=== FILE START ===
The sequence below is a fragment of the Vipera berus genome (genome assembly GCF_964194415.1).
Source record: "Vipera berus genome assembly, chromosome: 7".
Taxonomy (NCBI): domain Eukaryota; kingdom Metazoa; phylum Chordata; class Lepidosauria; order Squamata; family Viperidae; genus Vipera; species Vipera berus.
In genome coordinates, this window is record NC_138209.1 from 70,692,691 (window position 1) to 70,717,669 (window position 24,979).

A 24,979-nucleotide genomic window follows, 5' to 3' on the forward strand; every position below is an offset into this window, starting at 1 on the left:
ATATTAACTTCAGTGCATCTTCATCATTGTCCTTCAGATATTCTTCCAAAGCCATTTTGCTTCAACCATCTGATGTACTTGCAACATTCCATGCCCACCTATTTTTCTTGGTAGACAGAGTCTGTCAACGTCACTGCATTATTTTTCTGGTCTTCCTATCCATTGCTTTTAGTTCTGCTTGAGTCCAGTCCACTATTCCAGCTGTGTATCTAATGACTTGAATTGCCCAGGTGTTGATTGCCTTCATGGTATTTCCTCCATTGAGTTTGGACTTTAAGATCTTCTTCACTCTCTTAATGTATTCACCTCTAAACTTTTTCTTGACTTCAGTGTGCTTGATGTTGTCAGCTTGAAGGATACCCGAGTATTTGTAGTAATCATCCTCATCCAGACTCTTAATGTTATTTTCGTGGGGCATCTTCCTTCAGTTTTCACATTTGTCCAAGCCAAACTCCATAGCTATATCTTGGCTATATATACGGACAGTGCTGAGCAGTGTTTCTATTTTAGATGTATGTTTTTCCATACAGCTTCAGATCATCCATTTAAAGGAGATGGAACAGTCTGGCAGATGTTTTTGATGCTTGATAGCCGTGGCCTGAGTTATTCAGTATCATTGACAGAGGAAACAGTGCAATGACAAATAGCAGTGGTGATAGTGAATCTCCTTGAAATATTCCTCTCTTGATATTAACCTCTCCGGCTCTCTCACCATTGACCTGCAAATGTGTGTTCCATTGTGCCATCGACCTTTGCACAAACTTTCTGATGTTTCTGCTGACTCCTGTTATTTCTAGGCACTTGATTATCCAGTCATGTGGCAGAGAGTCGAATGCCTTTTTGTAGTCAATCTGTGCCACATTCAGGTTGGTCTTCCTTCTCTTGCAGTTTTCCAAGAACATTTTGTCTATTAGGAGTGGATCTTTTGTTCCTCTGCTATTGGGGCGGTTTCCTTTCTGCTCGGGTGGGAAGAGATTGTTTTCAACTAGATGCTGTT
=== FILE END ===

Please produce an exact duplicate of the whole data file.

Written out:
The sequence below is a fragment of the Vipera berus genome (genome assembly GCF_964194415.1).
Source record: "Vipera berus genome assembly, chromosome: 7".
Taxonomy (NCBI): domain Eukaryota; kingdom Metazoa; phylum Chordata; class Lepidosauria; order Squamata; family Viperidae; genus Vipera; species Vipera berus.
In genome coordinates, this window is record NC_138209.1 from 70,692,691 (window position 1) to 70,717,669 (window position 24,979).

A 24,979-nucleotide genomic window follows, 5' to 3' on the forward strand; every position below is an offset into this window, starting at 1 on the left:
ATATTAACTTCAGTGCATCTTCATCATTGTCCTTCAGATATTCTTCCAAAGCCATTTTGCTTCAACCATCTGATGTACTTGCAACATTCCATGCCCACCTATTTTTCTTGGTAGACAGAGTCTGTCAACGTCACTGCATTATTTTTCTGGTCTTCCTATCCATTGCTTTTAGTTCTGCTTGAGTCCAGTCCACTATTCCAGCTGTGTATCTAATGACTTGAATTGCCCAGGTGTTGATTGCCTTCATGGTATTTCCTCCATTGAGTTTGGACTTTAAGATCTTCTTCACTCTCTTAATGTATTCACCTCTAAACTTTTTCTTGACTTCAGTGTGCTTGATGTTGTCAGCTTGAAGGATACCCGAGTATTTGTAGTAATCATCCTCATCCAGACTCTTAATGTTATTTTCGTGGGGCATCTTCCTTCAGTTTTCACATTTGTCCAAGCCAAACTCCATAGCTATATCTTGGCTATATATACGGACAGTGCTGAGCAGTGTTTCTATTTTAGATGTATGTTTTTCCATACAGCTTCAGATCATCCATTTAAAGGAGATGGAACAGTCTGGCAGATGTTTTTGATGCTTGATAGCCGTGGCCTGAGTTATTCAGTATCATTGACAGAGGAAACAGTGCAATGACAAATAGCAGTGGTGATAGTGAATCTCCTTGAAATATTCCTCTCTTGATATTAACCTCTCCGGCTCTCTCACCATTGACCTGCAAATGTGTGTTCCATTGTGCCATCGACCTTTGCACAAACTTTCTGATGTTTCTGCTGACTCCTGTTATTTCTAGGCACTTGATTATCCAGTCATGTGGCAGAGAGTCGAATGCCTTTTTGTAGTCAATCTGTGCCACATTCAGGTTGGTCTTCCTTCTCTTGCAGTTTTCCAAGAACATTTTGTCTATTAGGAGTGGATCTTTTGTTCCTCTGCTATTGGGGCGGTTTCCTTTCTGCTCGGGTGGGAAGAGATTGTTTTCAACTAGATGCTGTT